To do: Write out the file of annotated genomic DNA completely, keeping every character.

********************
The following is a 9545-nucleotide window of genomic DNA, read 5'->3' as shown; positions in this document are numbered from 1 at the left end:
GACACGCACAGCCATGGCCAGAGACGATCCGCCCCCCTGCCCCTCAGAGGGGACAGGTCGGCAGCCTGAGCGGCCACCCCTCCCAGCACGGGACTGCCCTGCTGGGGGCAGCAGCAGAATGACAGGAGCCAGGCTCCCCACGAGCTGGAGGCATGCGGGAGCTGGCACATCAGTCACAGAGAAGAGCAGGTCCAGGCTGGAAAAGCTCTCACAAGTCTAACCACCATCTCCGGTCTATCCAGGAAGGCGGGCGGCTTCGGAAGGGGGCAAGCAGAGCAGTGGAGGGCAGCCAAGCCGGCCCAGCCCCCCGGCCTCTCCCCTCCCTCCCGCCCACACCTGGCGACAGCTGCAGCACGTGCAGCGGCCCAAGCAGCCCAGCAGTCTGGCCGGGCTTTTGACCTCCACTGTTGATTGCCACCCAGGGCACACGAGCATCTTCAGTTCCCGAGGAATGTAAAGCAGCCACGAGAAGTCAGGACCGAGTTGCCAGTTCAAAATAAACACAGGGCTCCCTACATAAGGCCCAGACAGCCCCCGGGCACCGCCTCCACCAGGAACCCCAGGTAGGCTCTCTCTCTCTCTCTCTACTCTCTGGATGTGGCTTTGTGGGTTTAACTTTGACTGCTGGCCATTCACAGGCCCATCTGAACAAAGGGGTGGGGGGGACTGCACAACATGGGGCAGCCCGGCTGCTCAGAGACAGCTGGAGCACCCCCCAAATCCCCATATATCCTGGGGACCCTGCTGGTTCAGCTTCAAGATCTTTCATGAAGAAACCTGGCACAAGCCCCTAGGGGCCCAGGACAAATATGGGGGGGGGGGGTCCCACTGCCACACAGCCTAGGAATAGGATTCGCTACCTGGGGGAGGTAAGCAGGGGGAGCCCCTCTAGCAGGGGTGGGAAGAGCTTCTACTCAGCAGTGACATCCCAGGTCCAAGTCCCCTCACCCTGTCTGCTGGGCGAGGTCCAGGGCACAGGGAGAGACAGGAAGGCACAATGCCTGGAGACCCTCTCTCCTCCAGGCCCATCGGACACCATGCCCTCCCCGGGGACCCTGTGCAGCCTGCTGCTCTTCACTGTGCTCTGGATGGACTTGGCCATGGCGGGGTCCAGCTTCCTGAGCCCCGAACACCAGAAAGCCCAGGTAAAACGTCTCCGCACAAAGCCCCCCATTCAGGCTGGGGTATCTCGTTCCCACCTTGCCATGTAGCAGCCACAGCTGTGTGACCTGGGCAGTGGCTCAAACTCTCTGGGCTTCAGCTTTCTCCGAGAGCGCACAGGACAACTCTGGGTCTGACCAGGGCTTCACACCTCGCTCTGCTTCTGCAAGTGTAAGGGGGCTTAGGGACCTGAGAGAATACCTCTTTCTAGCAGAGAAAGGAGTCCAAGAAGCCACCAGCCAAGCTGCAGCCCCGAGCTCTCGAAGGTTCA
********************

The following is a 9545-nucleotide window of genomic DNA, read 5'->3' as shown; positions in this document are numbered from 1 at the left end:
GACACGCACAGCCATGGCCAGAGACGATCCGCCCCCCTGCCCCTCAGAGGGGACAGGTCGGCAGCCTGAGCGGCCACCCCTCCCAGCACGGGACTGCCCTGCTGGGGGCAGCAGCAGAATGACAGGAGCCAGGCTCCCCACGAGCTGGAGGCATGCGGGAGCTGGCACATCAGTCACAGAGAAGAGCAGGTCCAGGCTGGAAAAGCTCTCACAAGTCTAACCACCATCTCCGGTCTATCCAGGAAGGCGGGCGGCTTCGGAAGGGGGCAAGCAGAGCAGTGGAGGGCAGCCAAGCCGGCCCAGCCCCCCGGCCTCTCCCCTCCCTCCCGCCCACACCTGGCGACAGCTGCAGCACGTGCAGCGGCCCAAGCAGCCCAGCAGTCTGGCCGGGCTTTTGACCTCCACTGTTGATTGCCACCCAGGGCACACGAGCATCTTCAGTTCCCGAGGAATGTAAAGCAGCCACGAGAAGTCAGGACCGAGTTGCCAGTTCAAAATAAACACAGGGCTCCCTACATAAGGCCCAGACAGCCCCCGGGCACCGCCTCCACCAGGAACCCCAGGTAGGCTCTCTCTCTCTCTCTCTACTCTCTGGATGTGGCTTTGTGGGTTTAACTTTGACTGCTGGCCATTCACAGGCCCATCTGAACAAAGGGGTGGGGGGGACTGCACAACATGGGGCAGCCCGGCTGCTCAGAGACAGCTGGAGCACCCCCCAAATCCCCATATATCCTGGGGACCCTGCTGGTTCAGCTTCAAGATCTTTCATGAAGAAACCTGGCACAAGCCCCTAGGGGCCCAGGACAAATATGGGGGGGGGGGGTCCCACTGCCACACAGCCTAGGAATAGGATTCGCTACCTGGGGGAGGTAAGCAGGGGGAGCCCCTCTAGCAGGGGTGGGAAGAGCTTCTACTCAGCAGTGACATCCCAGGTCCAAGTCCCCTCACCCTGTCTGCTGGGCGAGGTCCAGGGCACAGGGAGAGACAGGAAGGCACAATGCCTGGAGACCCTCTCTCCTCCAGGCCCATCGGACACCATGCCCTCCCCGGGGACCCTGTGCAGCCTGCTGCTCTTCACTGTGCTCTGGATGGACTTGGCCATGGCGGGGTCCAGCTTCCTGAGCCCCGAACACCAGAAAGCCCAGGTAAAACGTCTCCGCACAAAGCCCCCCATTCAGGCTGGGGTATCTCGTTCCCACCTTGCCATGTAGCAGCCACAGCTGTGTGACCTGGGCAGTGGCTCAAACTCTCTGGGCTTCAGCTTTCTCCGAGAGCGCACAGGACAACTCTGGGTCTGACCAGGGCTTCACACCTCGCTCTGCTTCTGCAAGTGTAAGGGGGCTTAGGGACCTGAGAGAATACCTCTTTCTAGCAGAGAAAGGAGTCCAAGAAGCCACCAGCCAAGCTGCAGCCCCGAGCTCTCGAAGGTTCA